Study demonstrates face mask effectiveness against COVID-19

Coronavirus

SAN FRANCISCO, Calif. (KRON) – A recent study done by Stanford, Yale and UC Berkeley confirms that mask-wearing is an effective way to decrease the transmission of COVID-19.

In this largest mask study yet, researchers found that masks reduced COVID-19 cases by 9% and surgical masks prevented 35% of symptomatic infections among those 60 years and older.

Many of us often wonder which masks are most effective, especially now with the delta variant. 

While some people may perceive these surgical masks as flimsy or non-reusable, researchers found that these surgical masks are more effective than cloth ones, even after you wash and reuse them.

Researchers at Stanford, Yale, and UC Berkeley found just how effective masks can be in reducing the spread of COVID-19 in the largest mask study to date.

Their recent study was done in Bangladesh across 600 villages and more than 350,000 adults.

While they found masks in general provided a 9% reduction in COVID-19 cases, surgical masks were more effective and reduced cases by 11%. Researchers say effectiveness continued to climb among older adults.

“In people who were 60 and above we found that we were able to prevent 35% of COVID-19 cases,” Ashley Stycynski said. 

Infectious disease expert at Stanford University, Ashley Stycynski who was one of the lead authors of this research says the study was done when cases were lower before the delta variant became the dominant strain, so they predict case reduction would be larger today.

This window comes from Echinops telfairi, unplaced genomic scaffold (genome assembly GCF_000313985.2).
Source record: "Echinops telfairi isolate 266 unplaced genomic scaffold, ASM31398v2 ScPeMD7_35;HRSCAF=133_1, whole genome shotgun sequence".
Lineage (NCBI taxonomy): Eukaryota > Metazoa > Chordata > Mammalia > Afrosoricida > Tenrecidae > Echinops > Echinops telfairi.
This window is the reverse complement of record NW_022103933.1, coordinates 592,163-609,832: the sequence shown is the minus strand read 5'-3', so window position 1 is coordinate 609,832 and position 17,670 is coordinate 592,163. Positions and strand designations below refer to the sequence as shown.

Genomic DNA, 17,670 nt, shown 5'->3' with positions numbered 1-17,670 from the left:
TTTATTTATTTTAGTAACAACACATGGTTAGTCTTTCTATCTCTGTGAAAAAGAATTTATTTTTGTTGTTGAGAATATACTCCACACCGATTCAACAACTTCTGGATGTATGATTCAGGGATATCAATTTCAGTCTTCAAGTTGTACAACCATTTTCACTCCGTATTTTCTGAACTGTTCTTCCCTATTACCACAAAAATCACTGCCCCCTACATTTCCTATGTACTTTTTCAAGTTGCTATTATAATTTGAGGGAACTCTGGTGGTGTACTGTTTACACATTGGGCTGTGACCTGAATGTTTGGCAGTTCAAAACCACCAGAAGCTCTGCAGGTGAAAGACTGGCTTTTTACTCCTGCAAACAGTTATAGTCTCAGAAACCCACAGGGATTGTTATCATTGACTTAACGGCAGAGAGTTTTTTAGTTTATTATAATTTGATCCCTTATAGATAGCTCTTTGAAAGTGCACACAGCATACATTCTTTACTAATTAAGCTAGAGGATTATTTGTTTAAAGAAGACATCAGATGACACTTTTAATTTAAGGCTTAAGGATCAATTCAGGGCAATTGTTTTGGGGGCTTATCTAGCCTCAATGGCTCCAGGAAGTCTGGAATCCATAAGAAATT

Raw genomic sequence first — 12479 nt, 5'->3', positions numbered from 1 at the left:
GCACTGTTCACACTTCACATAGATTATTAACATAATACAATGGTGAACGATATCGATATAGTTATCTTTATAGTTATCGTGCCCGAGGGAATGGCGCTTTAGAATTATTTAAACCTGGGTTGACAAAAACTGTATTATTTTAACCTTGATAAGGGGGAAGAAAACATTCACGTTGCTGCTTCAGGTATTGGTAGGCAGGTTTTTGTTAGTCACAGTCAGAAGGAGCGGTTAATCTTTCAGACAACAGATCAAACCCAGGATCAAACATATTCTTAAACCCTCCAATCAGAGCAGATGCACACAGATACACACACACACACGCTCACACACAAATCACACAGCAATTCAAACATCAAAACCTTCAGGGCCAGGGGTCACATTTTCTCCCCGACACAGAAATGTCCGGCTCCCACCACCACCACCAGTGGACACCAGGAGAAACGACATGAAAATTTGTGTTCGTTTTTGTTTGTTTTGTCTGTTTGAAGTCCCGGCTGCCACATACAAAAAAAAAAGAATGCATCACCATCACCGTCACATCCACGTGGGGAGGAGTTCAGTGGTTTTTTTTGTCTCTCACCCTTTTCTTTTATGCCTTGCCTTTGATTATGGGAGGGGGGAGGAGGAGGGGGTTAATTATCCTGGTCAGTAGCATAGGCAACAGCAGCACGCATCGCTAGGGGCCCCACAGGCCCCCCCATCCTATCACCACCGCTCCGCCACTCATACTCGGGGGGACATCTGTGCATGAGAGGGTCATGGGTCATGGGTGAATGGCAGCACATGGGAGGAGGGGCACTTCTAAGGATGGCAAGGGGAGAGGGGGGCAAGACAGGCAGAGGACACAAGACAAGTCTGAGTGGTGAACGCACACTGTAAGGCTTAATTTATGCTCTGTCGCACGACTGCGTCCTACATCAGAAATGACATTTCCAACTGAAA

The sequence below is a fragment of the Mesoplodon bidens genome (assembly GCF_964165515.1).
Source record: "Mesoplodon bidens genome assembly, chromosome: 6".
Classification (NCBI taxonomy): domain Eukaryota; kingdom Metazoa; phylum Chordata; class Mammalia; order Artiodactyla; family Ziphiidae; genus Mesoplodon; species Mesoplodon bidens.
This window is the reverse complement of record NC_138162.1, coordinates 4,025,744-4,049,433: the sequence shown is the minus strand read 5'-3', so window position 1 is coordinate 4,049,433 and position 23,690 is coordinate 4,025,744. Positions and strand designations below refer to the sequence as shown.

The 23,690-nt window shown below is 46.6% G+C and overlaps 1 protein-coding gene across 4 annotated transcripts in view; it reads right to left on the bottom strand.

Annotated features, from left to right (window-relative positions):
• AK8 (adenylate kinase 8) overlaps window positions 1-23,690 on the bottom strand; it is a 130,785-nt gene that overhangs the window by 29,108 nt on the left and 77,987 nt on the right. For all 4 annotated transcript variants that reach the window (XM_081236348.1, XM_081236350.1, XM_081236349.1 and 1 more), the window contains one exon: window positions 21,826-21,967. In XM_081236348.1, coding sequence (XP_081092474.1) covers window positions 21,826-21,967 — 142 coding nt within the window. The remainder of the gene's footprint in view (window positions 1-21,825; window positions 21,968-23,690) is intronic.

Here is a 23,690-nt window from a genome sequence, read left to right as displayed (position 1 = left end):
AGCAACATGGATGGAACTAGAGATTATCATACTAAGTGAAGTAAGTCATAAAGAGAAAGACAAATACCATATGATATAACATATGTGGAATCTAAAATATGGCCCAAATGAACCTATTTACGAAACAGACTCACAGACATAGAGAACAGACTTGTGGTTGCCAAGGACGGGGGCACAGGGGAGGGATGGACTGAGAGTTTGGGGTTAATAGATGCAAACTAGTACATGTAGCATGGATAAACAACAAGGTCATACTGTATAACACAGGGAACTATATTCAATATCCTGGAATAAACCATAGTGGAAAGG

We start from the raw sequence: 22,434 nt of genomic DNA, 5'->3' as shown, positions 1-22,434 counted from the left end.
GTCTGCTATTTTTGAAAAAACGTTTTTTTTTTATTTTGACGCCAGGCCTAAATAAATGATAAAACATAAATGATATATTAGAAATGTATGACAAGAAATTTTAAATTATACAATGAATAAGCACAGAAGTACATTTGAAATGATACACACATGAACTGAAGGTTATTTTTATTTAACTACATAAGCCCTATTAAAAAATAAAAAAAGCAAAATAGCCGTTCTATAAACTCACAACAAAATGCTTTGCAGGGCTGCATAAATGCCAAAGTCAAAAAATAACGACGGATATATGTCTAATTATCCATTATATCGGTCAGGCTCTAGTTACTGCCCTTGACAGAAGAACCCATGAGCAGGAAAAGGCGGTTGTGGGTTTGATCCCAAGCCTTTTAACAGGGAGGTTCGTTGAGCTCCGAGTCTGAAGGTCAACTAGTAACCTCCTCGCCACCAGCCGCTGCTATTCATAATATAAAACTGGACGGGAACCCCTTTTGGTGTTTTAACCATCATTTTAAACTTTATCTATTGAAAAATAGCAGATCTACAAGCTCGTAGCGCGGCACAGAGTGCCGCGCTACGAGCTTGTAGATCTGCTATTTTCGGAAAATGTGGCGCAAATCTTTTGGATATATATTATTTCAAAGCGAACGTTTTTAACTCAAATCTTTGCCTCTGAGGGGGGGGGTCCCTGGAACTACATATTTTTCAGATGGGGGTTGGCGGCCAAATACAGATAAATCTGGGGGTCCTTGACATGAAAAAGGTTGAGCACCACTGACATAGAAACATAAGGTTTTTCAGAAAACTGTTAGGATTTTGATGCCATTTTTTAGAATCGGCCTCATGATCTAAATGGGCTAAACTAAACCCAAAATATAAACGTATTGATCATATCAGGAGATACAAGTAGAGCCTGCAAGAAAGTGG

“We think this is probably an underestimate of the real estimate of the impact of masks for a number of reasons, including the fact that we only measured COVID-19 among people who reported symptoms consistent with COVID-19 definitions during the study period so we might have missed cases that were asymptomatic,” Stycynski said. 

Stycynski says these lessons can be applied to the United States, especially when comparing surgical masks and cloth masks, even after several washes.

“One of the barriers we had at the time to rolling out surgical masks that people would perceive them to be flimsy or less durable and so they wanted something that they could re-use so we responded by doing the test on what happens if you wash a surgical mask and what we found was that that filtration efficiency drops from about 95% to about 70-75% after that first wash but then it stays there after subsequent washes still giving you more protection than your cloth masks,” Stycynski said. 

In comparison, Stycynski says cloth masks only offer about 10 to 20% filtration efficiency.

She says mask-use also tripled among people when providing free masks, informing people about the importance of covering their mouth and nose, reminding people when they were unmasked in public, and by showing that community leaders or prominent figures were also wearing their masks.

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